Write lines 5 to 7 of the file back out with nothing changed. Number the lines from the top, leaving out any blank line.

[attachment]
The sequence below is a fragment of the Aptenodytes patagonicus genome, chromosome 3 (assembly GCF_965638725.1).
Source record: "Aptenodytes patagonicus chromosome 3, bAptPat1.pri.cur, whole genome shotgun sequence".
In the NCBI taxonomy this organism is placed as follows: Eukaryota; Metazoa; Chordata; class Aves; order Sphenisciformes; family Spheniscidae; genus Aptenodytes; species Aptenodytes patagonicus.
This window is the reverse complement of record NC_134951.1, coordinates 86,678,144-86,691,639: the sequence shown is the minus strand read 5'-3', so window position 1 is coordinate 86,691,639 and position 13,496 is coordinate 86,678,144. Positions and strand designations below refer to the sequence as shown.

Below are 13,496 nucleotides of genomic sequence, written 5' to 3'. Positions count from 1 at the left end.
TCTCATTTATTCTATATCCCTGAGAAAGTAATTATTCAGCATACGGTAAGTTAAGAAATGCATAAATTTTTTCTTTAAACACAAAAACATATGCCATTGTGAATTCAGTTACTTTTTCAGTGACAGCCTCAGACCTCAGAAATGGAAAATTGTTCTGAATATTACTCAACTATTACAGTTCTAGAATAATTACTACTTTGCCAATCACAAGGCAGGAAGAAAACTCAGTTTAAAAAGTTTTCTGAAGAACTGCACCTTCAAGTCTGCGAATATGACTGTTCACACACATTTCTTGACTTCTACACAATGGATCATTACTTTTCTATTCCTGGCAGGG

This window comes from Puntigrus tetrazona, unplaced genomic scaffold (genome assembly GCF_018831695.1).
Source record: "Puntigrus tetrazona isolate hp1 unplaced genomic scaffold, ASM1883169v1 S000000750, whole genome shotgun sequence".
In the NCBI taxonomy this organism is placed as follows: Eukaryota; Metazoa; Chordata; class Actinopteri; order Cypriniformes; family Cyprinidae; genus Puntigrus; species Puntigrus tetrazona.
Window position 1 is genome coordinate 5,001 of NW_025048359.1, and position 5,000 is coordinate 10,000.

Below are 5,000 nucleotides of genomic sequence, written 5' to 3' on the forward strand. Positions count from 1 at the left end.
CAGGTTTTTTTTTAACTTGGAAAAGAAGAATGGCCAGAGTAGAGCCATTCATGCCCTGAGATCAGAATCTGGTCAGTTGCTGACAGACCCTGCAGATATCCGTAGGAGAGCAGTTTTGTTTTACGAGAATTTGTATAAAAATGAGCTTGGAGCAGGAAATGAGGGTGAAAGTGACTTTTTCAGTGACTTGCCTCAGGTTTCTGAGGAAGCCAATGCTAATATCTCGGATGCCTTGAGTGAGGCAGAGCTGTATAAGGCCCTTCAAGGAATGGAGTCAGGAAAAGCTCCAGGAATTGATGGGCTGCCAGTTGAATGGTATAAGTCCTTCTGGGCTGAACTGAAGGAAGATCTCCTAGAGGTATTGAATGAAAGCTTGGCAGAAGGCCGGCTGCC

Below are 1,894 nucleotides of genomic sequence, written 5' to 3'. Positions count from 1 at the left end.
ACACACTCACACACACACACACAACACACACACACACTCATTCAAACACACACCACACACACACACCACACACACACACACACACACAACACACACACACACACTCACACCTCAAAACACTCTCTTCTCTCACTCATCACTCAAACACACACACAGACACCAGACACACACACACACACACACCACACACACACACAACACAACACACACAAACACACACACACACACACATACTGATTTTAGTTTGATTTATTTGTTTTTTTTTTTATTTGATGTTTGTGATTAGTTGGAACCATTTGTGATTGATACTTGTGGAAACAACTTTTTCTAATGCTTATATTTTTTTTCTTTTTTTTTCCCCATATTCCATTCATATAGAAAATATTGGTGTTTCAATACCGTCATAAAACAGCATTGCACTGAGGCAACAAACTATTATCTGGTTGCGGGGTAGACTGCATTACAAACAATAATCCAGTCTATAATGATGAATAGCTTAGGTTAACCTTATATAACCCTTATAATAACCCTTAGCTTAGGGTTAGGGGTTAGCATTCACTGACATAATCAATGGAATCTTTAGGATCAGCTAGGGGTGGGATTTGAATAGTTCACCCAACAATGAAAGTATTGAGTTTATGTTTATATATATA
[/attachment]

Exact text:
Below are 13,496 nucleotides of genomic sequence, written 5' to 3'. Positions count from 1 at the left end.
TCTCATTTATTCTATATCCCTGAGAAAGTAATTATTCAGCATACGGTAAGTTAAGAAATGCATAAATTTTTTCTTTAAACACAAAAACATATGCCATTGTGAATTCAGTTACTTTTTCAGTGACAGCCTCAGACCTCAGAAATGGAAAATTGTTCTGAATATTACTCAACTATTACAGTTCTAGAATAATTACTACTTTGCCAATCACAAGGCAGGAAGAAAACTCAGTTTAAAAAGTTTTCTGAAGAACTGCACCTTCAAGTCTGCGAATATGACTGTTCACACACATTTCTTGACTTCTACACAATGGATCATTACTTTTCTATTCCTGGCAGGG

This window comes from Puntigrus tetrazona, unplaced genomic scaffold (genome assembly GCF_018831695.1).